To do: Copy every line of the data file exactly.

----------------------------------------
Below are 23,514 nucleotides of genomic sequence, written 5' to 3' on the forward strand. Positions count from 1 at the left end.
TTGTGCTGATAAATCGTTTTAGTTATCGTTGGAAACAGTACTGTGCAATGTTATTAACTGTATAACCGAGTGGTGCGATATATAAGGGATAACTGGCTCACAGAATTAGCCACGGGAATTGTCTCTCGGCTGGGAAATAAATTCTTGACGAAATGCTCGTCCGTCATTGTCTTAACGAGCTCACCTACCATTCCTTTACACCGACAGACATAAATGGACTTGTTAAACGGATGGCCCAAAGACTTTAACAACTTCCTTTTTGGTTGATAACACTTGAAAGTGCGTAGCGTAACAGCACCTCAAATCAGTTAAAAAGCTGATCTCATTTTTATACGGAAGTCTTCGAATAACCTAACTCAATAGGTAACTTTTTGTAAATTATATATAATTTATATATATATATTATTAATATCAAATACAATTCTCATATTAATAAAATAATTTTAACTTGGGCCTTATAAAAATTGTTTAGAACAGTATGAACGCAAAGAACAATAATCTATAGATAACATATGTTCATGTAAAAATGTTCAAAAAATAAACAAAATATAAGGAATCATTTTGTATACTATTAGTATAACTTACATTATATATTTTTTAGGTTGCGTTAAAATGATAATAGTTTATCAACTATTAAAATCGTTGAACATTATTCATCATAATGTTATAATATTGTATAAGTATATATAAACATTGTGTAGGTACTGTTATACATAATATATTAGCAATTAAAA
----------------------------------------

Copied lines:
Below are 23,514 nucleotides of genomic sequence, written 5' to 3' on the forward strand. Positions count from 1 at the left end.
TTGTGCTGATAAATCGTTTTAGTTATCGTTGGAAACAGTACTGTGCAATGTTATTAACTGTATAACCGAGTGGTGCGATATATAAGGGATAACTGGCTCACAGAATTAGCCACGGGAATTGTCTCTCGGCTGGGAAATAAATTCTTGACGAAATGCTCGTCCGTCATTGTCTTAACGAGCTCACCTACCATTCCTTTACACCGACAGACATAAATGGACTTGTTAAACGGATGGCCCAAAGACTTTAACAACTTCCTTTTTGGTTGATAACACTTGAAAGTGCGTAGCGTAACAGCACCTCAAATCAGTTAAAAAGCTGATCTCATTTTTATACGGAAGTCTTCGAATAACCTAACTCAATAGGTAACTTTTTGTAAATTATATATAATTTATATATATATATTATTAATATCAAATACAATTCTCATATTAATAAAATAATTTTAACTTGGGCCTTATAAAAATTGTTTAGAACAGTATGAACGCAAAGAACAATAATCTATAGATAACATATGTTCATGTAAAAATGTTCAAAAAATAAACAAAATATAAGGAATCATTTTGTATACTATTAGTATAACTTACATTATATATTTTTTAGGTTGCGTTAAAATGATAATAGTTTATCAACTATTAAAATCGTTGAACATTATTCATCATAATGTTATAATATTGTATAAGTATATATAAACATTGTGTAGGTACTGTTATACATAATATATTAGCAATTAAAA